Navigating Seattle University’s Values and Expectations

Navigating Seattle Universitys Values and Expectations

Each year, members from the Student Government of Seattle University (SGSU) attend a conference to further develop leadership capabilities and connect with different universities. Due to the impact of C-19, the typical conferences like the Jesuit Student Government Alliance (JSGA) and the National Jesuit Student Leadership Conference (NJSLC) were unfortunately canceled. JSGA and NJSLC are conferences that allow members of Jesuit student governments to discuss the issues each student body is concerned with, share advice with one another and develop leadership skills to better serve. Essentially, these conferences allow a place for student leaders to work together and help one another by creating a network of students from coast to coast. It has allowed SGSU to create a network with other universities and students that can help when similar issues arrive on Seattle University’s campus. 

This year members of SGSU were invited to attend YAF’s Campus Leadership Project with similar opportunities as NJSLC and JSGA, but this time with schools from across the entire country. SGSU was initially approached as an organization, but chose to allow students who were interested in this opportunity to attend separately as individuals. Three students who are members of SGSU chose to attend the all-inclusive conference. SGSU team members were given a chance to meet students from some of the largest schools in the nation.  

In many ways, this conference presented itself as an opportunity to network and meet students from schools outside of the Jesuit network that SGSU currently works closely with. The other individuals who attended this conference came from other universities not in the Pacific Northwest. These universities were more conservative state schools–something SU is somewhat unfamiliar with navigating being a small Jesuit university–each school brought in different perspectives on the issues that were most important to their student bodies. Within these issues, similarities were found regarding being an advocate for the student body and working to improve the student experience.   

After spending the past eighteen months working virtually, it was refreshing to finally get to collaborate with people in-person again: let alone student leaders from other schools. It was even more exciting for the three individuals who attended, as it was the first time they got to meet in-person. While they have gotten to work together over the last year virtually, seeing folks in-person had an impact on student governments getting excited and engaged for the upcoming year. The conference lasted three days and entailed a variety of topics such as finding your leadership style, building a strong team, and dealing with push back from administration. They met with countless other student governmental leaders about issues that concerned them and exchanged solutions and ideas on a variety of topics.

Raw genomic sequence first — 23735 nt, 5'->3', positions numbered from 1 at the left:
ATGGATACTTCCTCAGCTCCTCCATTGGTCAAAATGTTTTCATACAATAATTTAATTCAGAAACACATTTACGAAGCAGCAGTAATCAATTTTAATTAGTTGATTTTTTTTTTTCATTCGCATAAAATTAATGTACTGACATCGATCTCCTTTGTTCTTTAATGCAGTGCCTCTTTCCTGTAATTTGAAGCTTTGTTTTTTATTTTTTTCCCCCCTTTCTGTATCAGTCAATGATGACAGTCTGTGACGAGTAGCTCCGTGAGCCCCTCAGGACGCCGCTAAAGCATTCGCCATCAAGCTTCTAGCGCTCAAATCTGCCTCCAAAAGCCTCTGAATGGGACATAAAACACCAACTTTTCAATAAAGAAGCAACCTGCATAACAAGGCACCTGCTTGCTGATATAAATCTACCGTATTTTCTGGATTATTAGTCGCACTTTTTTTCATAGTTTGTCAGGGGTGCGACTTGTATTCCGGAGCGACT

Almost unsurprisingly, every single student at the conference agreed that there needed to be more mental health resources and support on college campuses. This is something that has always been a big topic on Seattle U’s campus. As universities such as Ohio State, Grand Canyon University, Clemson, and Idaho State, shared solutions that student governments have tried to implement, they felt a sense of pride in the support systems that Seattle U does have in place, resources like: Counseling and Psychological Services (CAPS), Health and Wellness Crew (HAWC), and Disability Services, as well as a sense that they still have work to do. A goal or priority that SGSU has been working on for years is ensuring more funding for CAPS and the push for university wide mental health days.